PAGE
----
‘The best financial advice my father ever gave me’: finance experts reflect

There’s no doubt parents can play a profound role in shaping our financial habits, preferences and priorities throughout life.

Whether it’s choosing how much to invest in a home, selecting a superannuation fund or navigating our way through the share market, many of us will hear the advice of our parents ringing in our ears when major financial decisions present themselves.

With Father’s Day around the corner, we asked five experts from the finance sector to share the one money tip from their father that stayed with them over the years.

Andrew Spicer, Managing Director and CEO Canstar

Andrew Spicer“When I was 21 I borrowed money from my dad to buy his car. His advice was ‘pay off the debt as soon as you can and don’t blow the money on other things’. So I paid off the car debt. When that was done I had the money that used to go on the repayments and thought, ‘why not invest in shares’. So we both bought a few shares. We actually made enough money to go halves in a unit at Broadbeach on the Gold Coast, which went up 40% in a year! So the advice was to live within your means, and don’t have debt. Pay your credit card on time, pay off your personal loans and pay off your home loan early. You will then have the money to invest. So boring, so practical, and so right!!”

Nicole Pedersen-McKinnon, financial educator, presenter, commentator, author and qualified financial adviser

Nicole Pedersen McKinnon“Well my lovely dad writes accountancy courses and text books… so the apple didn’t fall far from the tree! He’s also the best possible proofreader for my articles and research. I’m still working on his life-long advice to us to “start a business and watch the money roll in”… but my parents marched me into a stockbroking firm and explained the benefits of regular sharemarket investment at just 18, and I’m so very grateful. It’s a passion I’ve made my career.”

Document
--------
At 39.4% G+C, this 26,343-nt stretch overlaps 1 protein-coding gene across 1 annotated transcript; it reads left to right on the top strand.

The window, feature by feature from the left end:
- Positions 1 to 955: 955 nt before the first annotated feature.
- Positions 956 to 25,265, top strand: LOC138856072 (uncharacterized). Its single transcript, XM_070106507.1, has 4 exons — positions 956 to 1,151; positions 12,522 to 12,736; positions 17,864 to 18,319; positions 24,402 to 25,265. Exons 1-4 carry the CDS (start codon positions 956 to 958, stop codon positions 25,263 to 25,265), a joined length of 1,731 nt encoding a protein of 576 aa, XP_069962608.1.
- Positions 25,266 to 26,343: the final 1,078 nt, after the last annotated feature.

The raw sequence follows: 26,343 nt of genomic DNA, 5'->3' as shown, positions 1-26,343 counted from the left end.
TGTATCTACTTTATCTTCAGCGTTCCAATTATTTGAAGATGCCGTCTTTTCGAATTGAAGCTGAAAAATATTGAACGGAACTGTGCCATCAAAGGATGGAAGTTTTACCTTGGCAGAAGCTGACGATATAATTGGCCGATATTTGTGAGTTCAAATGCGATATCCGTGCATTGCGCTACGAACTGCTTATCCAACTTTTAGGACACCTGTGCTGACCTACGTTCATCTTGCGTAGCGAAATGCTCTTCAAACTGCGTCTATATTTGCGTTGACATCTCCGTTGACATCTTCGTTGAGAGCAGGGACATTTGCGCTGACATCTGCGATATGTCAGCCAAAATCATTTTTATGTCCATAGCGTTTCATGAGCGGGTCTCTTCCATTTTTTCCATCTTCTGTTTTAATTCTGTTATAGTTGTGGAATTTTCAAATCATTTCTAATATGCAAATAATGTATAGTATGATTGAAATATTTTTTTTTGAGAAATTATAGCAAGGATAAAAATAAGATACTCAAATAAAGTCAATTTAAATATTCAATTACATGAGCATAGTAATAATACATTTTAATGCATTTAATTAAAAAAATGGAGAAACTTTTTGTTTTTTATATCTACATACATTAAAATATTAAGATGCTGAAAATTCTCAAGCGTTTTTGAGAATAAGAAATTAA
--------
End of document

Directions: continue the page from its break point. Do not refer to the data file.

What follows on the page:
See Nicole’s website: The Money Mentor Way.

Stephen Mickenbecker, Group Executive, Financial Services Canstar

Steve Mickenbecker“My dad spent his formative years in depression-racked Chicago, only to migrate to Australia via a non-discretionary stopover in New Guinea and the Philippines, with his worldly possessions in a chest. For every post WWII entrepreneur, there would have been hundreds of people scarred by the experience of depression and war. Dad’s outlook was conservative. It was save for what you want, and don’t be deflected along the way by whim. It’s only one part of the equation and not the entire journey to fame and fortune.  But even the entrepreneurs followed this part of the equation. With all of today’s added distractions and with ready access to credit that will not always enhance our long-term wellbeing, it’s probably a tougher message now. But it’s still a sound principle. Understand your goals and don’t be deflected by short term gratification.”

Sophie Elsworth, Personal Finance Writer News Corp Australia

Sophie Elsworth“Dad’s words to me from a very young age were wise. “Save your money” he would always repeat. I learned from him quickly how to differentiate between wants and needs. No doubt his mantra of saving helped encourage me to pull together a decent deposit to buy my first property.”

Josh Callaghan, General Manager, Wealth Canstar

Josh Callaghan“My dad’s best financial advice didn’t come in the form of a phrase or parable but was in his encouragement to just start. In my early teens I started to show an interest in the markets and shares so rather than avoid the topic, buy me a book or pass on a piece of Buffet wisdom he sat me down with the ASX price charts from the newspaper and challenged me to a paper trading stock picking battle to see who could make the most theoretical gains. As most successful investors would agree, investing can’t be taught, you need to go on the journey. My number one tip for people thinking about investing is to ‘just start’, which was what I learned all those years ago from Dad.”

Twitter: @CallaghanJosh

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